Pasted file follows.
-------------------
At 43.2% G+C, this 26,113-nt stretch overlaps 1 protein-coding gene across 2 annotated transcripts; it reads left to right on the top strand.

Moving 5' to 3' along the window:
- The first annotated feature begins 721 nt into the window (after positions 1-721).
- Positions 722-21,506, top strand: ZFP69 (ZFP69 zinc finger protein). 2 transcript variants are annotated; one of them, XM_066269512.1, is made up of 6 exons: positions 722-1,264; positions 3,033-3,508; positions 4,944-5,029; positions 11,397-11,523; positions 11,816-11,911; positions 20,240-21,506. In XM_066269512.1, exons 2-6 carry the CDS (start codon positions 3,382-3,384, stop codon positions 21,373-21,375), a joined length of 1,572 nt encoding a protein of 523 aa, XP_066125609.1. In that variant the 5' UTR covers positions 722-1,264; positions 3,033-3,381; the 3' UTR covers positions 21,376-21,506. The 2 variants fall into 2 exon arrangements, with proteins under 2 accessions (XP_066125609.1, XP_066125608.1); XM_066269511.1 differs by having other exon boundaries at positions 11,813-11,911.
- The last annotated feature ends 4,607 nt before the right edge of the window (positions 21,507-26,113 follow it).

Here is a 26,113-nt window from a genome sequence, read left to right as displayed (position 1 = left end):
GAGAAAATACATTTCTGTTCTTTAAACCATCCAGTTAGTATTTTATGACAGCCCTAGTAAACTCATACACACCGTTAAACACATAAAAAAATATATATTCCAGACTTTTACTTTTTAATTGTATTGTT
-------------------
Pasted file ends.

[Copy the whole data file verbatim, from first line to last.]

At 43.2% G+C, this 26,113-nt stretch overlaps 1 protein-coding gene across 2 annotated transcripts; it reads left to right on the top strand.

Moving 5' to 3' along the window:
- The first annotated feature begins 721 nt into the window (after positions 1-721).
- Positions 722-21,506, top strand: ZFP69 (ZFP69 zinc finger protein). 2 transcript variants are annotated; one of them, XM_066269512.1, is made up of 6 exons: positions 722-1,264; positions 3,033-3,508; positions 4,944-5,029; positions 11,397-11,523; positions 11,816-11,911; positions 20,240-21,506. In XM_066269512.1, exons 2-6 carry the CDS (start codon positions 3,382-3,384, stop codon positions 21,373-21,375), a joined length of 1,572 nt encoding a protein of 523 aa, XP_066125609.1. In that variant the 5' UTR covers positions 722-1,264; positions 3,033-3,381; the 3' UTR covers positions 21,376-21,506. The 2 variants fall into 2 exon arrangements, with proteins under 2 accessions (XP_066125609.1, XP_066125608.1); XM_066269511.1 differs by having other exon boundaries at positions 11,813-11,911.
- The last annotated feature ends 4,607 nt before the right edge of the window (positions 21,507-26,113 follow it).

Here is a 26,113-nt window from a genome sequence, read left to right as displayed (position 1 = left end):
GAGAAAATACATTTCTGTTCTTTAAACCATCCAGTTAGTATTTTATGACAGCCCTAGTAAACTCATACACACCGTTAAACACATAAAAAAATATATATTCCAGACTTTTACTTTTTAATTGTATTGTT